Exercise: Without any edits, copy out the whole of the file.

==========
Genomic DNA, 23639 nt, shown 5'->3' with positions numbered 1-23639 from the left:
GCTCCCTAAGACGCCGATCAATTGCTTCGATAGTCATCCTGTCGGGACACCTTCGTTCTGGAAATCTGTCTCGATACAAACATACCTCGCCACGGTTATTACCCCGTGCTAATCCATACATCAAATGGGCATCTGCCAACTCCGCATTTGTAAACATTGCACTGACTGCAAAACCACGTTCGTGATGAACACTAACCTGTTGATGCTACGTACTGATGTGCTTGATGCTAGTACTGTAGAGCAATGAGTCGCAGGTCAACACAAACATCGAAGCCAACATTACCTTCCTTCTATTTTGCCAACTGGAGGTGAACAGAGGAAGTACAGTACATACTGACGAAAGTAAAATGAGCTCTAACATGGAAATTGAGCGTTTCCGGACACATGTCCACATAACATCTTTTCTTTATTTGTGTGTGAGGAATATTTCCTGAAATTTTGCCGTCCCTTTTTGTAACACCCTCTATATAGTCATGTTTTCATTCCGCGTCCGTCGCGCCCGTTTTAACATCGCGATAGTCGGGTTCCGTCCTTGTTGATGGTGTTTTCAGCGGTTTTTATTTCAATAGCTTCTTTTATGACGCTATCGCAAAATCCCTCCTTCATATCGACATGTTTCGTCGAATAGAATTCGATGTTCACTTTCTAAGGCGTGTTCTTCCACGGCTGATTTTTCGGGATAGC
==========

Genomic DNA, 23639 nt, shown 5'->3' with positions numbered 1-23639 from the left:
GCTCCCTAAGACGCCGATCAATTGCTTCGATAGTCATCCTGTCGGGACACCTTCGTTCTGGAAATCTGTCTCGATACAAACATACCTCGCCACGGTTATTACCCCGTGCTAATCCATACATCAAATGGGCATCTGCCAACTCCGCATTTGTAAACATTGCACTGACTGCAAAACCACGTTCGTGATGAACACTAACCTGTTGATGCTACGTACTGATGTGCTTGATGCTAGTACTGTAGAGCAATGAGTCGCAGGTCAACACAAACATCGAAGCCAACATTACCTTCCTTCTATTTTGCCAACTGGAGGTGAACAGAGGAAGTACAGTACATACTGACGAAAGTAAAATGAGCTCTAACATGGAAATTGAGCGTTTCCGGACACATGTCCACATAACATCTTTTCTTTATTTGTGTGTGAGGAATATTTCCTGAAATTTTGCCGTCCCTTTTTGTAACACCCTCTATATAGTCATGTTTTCATTCCGCGTCCGTCGCGCCCGTTTTAACATCGCGATAGTCGGGTTCCGTCCTTGTTGATGGTGTTTTCAGCGGTTTTTATTTCAATAGCTTCTTTTATGACGCTATCGCAAAATCCCTCCTTCATATCGACATGTTTCGTCGAATAGAATTCGATGTTCACTTTCTAAGGCGTGTTCTTCCACGGCTGATTTTTCGGGATAGC